Government employees, beware
Kirwan’s history, particularly as a Republican-administration negotiator with Massport’s employees, is of special concern to government-employee associations. Its members are conspicuously absent from the transition team’s relevant working groups: there are no teachers’ union reps on the K-12 education group; the local-government group consists exclusively of mayors — i.e., the management end of municipal labor-management negotiations; and the transportation group has none of the many unions representing the MBTA and MTA employees.
This might suggest that Patrick intends to pressure those unions, including the notoriously recalcitrant teachers, into accepting some major changes.
For the past 16 years, their self-protective unions and our openly hostile governors have barely spoke, let alone seriously negotiated. Meanwhile, labor and its related costs — health care and pensions in particular — are soaring in state and municipal budgets; and reform stalls in education, public works, the courts, and other areas.
If Patrick and his inner circle have concluded that true reform requires concessions from these groups, he might just be in a position to accomplish it — in a “Nixon opening China” way, as one labor insider says.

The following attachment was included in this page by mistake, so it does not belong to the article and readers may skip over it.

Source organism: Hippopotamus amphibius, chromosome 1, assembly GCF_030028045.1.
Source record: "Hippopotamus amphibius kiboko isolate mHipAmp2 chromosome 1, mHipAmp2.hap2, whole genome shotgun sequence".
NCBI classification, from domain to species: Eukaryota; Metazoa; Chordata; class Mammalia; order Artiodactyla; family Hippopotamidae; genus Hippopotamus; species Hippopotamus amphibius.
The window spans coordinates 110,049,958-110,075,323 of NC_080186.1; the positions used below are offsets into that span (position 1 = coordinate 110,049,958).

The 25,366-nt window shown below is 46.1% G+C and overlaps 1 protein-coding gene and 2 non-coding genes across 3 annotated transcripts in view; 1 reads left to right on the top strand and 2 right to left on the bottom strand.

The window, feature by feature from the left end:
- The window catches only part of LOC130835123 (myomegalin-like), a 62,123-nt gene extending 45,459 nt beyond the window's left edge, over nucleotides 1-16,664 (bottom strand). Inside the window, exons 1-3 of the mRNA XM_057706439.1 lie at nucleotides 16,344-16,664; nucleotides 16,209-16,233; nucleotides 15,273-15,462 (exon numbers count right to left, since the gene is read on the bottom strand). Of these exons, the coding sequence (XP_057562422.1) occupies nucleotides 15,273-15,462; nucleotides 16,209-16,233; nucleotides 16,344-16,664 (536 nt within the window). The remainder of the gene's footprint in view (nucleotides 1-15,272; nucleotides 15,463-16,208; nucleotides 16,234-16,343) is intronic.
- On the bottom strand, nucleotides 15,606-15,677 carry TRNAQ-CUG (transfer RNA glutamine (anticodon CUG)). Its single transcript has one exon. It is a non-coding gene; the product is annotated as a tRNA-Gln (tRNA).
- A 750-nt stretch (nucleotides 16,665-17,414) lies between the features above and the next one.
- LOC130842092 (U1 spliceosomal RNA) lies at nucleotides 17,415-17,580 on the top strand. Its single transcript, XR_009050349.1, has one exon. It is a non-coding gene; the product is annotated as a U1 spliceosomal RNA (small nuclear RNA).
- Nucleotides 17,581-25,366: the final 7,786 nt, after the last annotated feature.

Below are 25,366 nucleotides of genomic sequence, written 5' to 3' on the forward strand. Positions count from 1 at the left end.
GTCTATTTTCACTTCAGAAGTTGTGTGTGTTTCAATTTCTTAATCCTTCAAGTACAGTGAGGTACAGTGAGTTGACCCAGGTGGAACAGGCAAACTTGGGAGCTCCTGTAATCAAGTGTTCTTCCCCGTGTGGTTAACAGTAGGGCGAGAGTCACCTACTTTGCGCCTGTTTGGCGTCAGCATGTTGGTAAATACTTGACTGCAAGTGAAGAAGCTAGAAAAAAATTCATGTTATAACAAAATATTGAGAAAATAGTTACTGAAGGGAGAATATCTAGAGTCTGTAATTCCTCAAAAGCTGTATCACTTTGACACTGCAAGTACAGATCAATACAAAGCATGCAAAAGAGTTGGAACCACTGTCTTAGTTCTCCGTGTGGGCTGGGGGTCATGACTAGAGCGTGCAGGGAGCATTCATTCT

That’s because these labor groups have been able to hold sway over the Democrats in the legislature, who have expressed no interest in helping the Republican governors paint the unions as the problem — and no difficulty dismissing those arguments as Republican rhetoric.
But if Democrat Deval Patrick, with his landslide victory, says that the unions need to make concessions in the name of reform, it will be hard for legislators to oppose him — without looking like they’ve been bought and paid for themselves.
Whether this reflects Patrick’s thinking is, at this point, pure conjecture. We’ll know much more after he unveils his cabinet appointments.
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David S. Bernstein's Talking Politics: http://www.thephoenix.com/talkingpolitics